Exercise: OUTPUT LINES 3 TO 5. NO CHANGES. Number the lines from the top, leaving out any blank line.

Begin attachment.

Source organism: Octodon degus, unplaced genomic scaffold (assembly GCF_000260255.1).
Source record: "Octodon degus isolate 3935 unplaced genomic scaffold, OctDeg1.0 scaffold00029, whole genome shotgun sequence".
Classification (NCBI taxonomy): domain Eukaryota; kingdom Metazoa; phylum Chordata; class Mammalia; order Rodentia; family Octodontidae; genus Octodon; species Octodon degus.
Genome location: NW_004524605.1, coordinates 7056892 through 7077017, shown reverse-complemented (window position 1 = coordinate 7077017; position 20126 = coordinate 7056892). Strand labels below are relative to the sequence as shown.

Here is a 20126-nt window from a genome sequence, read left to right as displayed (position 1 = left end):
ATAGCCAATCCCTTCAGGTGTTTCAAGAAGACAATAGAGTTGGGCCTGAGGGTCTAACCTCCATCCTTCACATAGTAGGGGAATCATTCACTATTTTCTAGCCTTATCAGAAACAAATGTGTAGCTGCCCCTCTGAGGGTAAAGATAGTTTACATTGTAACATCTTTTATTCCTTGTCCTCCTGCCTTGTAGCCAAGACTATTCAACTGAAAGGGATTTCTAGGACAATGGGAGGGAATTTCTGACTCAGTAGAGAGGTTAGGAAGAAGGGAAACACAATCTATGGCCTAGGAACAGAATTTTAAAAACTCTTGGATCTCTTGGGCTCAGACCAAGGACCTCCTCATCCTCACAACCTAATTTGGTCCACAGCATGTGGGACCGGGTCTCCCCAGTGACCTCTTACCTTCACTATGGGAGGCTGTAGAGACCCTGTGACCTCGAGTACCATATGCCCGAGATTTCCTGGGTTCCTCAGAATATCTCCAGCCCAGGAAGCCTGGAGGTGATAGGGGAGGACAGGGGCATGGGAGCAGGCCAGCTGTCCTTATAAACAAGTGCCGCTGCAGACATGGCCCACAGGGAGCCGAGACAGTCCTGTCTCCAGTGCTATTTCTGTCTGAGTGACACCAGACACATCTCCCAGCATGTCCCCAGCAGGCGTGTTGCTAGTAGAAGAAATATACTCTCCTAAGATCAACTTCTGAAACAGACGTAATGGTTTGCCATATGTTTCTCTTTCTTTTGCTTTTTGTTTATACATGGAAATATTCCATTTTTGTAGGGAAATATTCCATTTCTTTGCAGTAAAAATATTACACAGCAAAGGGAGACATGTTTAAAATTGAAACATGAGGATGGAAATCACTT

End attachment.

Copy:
Classification (NCBI taxonomy): domain Eukaryota; kingdom Metazoa; phylum Chordata; class Mammalia; order Rodentia; family Octodontidae; genus Octodon; species Octodon degus.
Genome location: NW_004524605.1, coordinates 7056892 through 7077017, shown reverse-complemented (window position 1 = coordinate 7077017; position 20126 = coordinate 7056892). Strand labels below are relative to the sequence as shown.

Here is a 20126-nt window from a genome sequence, read left to right as displayed (position 1 = left end):